In Figure in Movement, Dyer’s spectral likeness is an ode to carnal pleasure: Bacon revels in the physical act of caressing, deforming and moulding his pigment, as if modelling clay with his bare hands. Piercing flashes of white and pink chart the contours of his body, while swarming passages of black propel his quivering form into three dimensions. While the upper half of the figure exudes the solid presence of a marble bust, his lower half blurs into a dizzying, holographic whirl that flickers like a moving image. In counterpoint with this brushwork, Bacon constructs an abstract chamber from flat, intersecting blocks of colour, creating a complex spatial interplay.
Also from Magnus Konow’s collection, Francis Bacon (1909-1992), Study for Portrait, painted in 1977. 78 x 58⅛ in (198.2 x 147.7 cm). Sold for $49,812,500 on 17 May 2018 at Christie’s in New York © The Estate of Francis Bacon. All rights reserved. DACS 2018
The endurance of Dyer’s form in Bacon’s art is a testament to the vital, complex nature of their relationship. The pair had met almost exactly eight years previously in a pub in Soho, where the artist was drinking with the photographer John Deakin. A troubled character, Dyer was physically commanding yet emotionally vulnerable, and provided Bacon with a fascinating character study, becoming both his lover and his muse.
Their relationship was tempestuous, punctuated by bouts of violence and anger. Towards the end of the 1960s, their affections became increasingly strained: a source of great sadness to Bacon, particularly in the immediate aftermath of Dyer’s death.
Tragically, Deakin also passed away in 1972: another great loss for the artist, who was called upon to identify his body. Bacon had always been fascinated by the camera as a means of engaging with reality, preferring to work from Deakin’s snapshots rather than from life.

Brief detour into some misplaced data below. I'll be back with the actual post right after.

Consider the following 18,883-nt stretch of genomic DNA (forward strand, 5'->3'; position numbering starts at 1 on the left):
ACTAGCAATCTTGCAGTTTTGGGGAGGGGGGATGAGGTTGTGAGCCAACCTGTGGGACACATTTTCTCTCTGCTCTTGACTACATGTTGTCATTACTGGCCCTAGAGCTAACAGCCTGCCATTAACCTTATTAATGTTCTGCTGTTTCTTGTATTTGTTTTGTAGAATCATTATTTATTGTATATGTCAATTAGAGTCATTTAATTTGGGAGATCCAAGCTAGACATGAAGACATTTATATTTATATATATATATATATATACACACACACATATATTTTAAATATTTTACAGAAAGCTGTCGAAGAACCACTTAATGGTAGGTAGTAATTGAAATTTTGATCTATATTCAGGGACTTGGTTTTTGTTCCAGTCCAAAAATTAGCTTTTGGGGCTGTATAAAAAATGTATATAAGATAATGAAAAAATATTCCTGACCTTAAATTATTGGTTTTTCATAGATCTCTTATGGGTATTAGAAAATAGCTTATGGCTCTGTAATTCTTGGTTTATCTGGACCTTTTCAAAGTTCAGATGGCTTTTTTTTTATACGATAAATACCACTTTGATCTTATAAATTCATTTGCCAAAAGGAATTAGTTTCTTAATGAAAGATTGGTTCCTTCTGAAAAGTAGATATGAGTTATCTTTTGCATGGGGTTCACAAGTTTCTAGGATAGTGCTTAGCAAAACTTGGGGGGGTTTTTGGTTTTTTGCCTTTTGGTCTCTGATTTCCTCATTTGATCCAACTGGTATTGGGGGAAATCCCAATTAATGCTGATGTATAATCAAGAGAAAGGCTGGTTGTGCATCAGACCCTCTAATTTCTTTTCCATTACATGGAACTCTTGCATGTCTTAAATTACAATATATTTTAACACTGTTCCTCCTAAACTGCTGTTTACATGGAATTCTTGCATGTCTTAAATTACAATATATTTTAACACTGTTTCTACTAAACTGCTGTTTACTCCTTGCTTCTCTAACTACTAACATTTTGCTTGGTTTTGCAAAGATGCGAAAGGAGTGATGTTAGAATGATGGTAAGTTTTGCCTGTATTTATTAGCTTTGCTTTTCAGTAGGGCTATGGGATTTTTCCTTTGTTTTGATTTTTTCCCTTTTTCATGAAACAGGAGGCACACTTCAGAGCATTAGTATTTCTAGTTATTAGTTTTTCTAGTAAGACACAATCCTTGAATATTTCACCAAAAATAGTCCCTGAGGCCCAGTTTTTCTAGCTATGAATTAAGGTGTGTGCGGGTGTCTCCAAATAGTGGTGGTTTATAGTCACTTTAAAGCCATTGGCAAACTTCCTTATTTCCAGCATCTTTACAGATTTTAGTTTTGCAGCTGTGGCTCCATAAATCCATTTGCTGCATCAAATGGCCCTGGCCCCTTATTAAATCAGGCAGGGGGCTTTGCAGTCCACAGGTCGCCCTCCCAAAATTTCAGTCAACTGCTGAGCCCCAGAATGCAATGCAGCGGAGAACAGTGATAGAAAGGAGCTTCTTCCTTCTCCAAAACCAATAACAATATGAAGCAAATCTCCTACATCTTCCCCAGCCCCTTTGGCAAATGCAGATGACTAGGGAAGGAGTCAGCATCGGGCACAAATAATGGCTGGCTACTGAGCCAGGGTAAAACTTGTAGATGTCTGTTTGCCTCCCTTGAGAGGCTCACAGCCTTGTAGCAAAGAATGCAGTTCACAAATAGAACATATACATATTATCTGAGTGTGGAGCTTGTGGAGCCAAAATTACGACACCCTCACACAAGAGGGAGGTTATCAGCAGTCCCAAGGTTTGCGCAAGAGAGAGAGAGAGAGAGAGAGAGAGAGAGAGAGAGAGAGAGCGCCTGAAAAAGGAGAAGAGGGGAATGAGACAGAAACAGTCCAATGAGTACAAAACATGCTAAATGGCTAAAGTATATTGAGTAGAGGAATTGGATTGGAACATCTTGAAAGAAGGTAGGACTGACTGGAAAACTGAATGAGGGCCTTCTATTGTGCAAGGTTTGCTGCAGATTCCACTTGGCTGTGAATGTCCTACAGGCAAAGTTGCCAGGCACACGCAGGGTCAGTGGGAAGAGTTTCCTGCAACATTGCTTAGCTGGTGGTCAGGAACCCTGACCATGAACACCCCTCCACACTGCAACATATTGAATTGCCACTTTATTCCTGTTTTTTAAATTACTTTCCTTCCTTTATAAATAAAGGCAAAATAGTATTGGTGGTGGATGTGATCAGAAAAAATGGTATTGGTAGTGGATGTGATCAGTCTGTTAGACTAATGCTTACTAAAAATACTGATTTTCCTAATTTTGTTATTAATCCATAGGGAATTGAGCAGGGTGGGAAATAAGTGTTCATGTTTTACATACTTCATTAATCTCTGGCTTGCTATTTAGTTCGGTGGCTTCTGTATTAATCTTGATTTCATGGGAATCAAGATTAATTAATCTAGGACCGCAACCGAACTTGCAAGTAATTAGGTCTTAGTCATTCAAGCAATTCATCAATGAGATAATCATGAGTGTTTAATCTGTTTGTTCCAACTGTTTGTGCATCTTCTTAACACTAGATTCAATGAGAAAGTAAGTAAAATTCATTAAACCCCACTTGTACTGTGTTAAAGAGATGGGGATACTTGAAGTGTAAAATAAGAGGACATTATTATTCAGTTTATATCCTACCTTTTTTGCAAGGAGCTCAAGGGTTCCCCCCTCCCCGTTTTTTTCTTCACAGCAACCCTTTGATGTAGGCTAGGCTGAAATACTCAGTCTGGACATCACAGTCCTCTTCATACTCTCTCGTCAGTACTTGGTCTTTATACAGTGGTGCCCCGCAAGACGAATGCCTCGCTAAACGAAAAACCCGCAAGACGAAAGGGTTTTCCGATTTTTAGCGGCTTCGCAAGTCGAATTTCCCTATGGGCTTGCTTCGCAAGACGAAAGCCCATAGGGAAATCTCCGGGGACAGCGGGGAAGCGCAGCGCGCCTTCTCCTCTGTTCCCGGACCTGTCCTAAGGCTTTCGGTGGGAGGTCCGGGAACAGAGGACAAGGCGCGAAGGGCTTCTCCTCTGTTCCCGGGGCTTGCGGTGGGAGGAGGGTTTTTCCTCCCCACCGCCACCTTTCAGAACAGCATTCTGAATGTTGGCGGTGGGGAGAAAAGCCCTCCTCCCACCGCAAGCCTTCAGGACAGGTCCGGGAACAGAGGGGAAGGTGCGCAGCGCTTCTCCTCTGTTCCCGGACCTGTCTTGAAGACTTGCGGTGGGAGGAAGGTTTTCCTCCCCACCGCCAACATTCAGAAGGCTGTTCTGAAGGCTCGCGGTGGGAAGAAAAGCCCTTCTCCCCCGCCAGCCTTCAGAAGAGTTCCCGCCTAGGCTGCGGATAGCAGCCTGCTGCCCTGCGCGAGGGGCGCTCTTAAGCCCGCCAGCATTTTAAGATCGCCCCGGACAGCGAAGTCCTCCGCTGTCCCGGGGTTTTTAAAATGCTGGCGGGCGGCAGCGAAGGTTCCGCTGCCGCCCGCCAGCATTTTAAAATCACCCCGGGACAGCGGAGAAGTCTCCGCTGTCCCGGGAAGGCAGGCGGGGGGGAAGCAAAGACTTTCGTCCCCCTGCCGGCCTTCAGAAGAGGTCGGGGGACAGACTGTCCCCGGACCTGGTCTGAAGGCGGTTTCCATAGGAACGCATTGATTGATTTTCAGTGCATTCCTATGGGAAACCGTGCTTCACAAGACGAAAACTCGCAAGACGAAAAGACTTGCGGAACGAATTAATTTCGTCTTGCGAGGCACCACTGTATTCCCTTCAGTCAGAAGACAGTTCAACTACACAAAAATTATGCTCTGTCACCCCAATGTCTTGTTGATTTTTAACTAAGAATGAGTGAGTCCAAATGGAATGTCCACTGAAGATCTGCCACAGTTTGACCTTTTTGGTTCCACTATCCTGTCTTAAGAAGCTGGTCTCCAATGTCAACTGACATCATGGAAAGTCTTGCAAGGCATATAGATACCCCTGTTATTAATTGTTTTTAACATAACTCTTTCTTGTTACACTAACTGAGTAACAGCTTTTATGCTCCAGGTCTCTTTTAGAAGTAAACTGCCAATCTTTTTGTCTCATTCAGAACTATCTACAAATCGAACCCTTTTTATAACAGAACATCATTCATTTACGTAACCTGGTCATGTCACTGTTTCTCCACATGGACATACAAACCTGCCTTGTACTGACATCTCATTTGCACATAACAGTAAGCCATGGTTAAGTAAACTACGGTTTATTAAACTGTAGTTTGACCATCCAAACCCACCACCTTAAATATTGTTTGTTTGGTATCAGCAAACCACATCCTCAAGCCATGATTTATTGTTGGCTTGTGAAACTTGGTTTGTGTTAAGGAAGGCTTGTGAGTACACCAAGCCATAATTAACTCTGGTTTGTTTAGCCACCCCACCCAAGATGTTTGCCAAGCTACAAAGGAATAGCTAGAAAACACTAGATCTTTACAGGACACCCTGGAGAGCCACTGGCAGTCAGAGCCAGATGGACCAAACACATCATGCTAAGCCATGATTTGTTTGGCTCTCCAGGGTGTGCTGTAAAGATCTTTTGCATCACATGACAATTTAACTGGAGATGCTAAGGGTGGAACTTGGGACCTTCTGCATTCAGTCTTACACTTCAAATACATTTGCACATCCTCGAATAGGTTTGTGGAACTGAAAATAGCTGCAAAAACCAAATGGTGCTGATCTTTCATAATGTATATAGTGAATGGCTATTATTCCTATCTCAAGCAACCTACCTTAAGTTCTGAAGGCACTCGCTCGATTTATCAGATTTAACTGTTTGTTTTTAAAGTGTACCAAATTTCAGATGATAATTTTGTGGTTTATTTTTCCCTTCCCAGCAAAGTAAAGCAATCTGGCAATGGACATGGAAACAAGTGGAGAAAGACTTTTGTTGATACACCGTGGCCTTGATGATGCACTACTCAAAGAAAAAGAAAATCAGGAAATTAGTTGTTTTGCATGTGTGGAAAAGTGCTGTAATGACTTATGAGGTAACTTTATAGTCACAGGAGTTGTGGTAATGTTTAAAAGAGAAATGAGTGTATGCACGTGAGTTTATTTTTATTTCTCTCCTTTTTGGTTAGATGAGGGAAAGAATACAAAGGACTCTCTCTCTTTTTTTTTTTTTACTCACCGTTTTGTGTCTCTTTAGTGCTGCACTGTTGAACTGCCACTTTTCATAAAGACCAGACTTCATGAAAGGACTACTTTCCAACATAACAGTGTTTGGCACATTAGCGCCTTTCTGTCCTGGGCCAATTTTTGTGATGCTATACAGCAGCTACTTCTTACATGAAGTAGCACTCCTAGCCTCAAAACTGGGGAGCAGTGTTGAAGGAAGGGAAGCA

Seen in the context of the photographer’s death, as well as Dyer’s, Figure in Movement takes on subtle new layers of meaning. The interior apparatus recalls that of a studio, or perhaps the inside of a camera. The space-frame, used throughout Bacon’s oeuvre, resembles the chinagraph markings used by photographers to indicate areas for enlargement.
From the time of his earliest depictions of screaming popes, Bacon had been fascinated by the human figure in motion. Movement, he felt, allowed him to glimpse the ‘emanation’ of the human spirit — the innate physical expressions that make up ‘all the pulsations of a person’.
Mining hundreds of photographic and filmic sources, Bacon repeatedly sought to capture these revelations in paint. ‘When I look at you across the table, I don’t only see you but I see a whole emanation which has to do with personality and everything else,’ the artist explained.
Perhaps due to the physical nature of their relationship, Bacon’s portraits of Dyer frequently captured him in the midst of dynamic activity: riding a bicycle, talking, turning, crouching and — in the black triptychs — caught in the final, gruesome throes of death.
Figure in Movement sheds critical light on Bacon’s understanding of the human condition during this period. Laced with allusions to photography, literature, reportage and film, it is not only an attempt to trap his subject’s ‘emanation’, but to visualise the ways in which figural traces continue to live in the mind. It speaks to the architecture of memory itself, and captures the perilous precipice upon which our very existence is poised.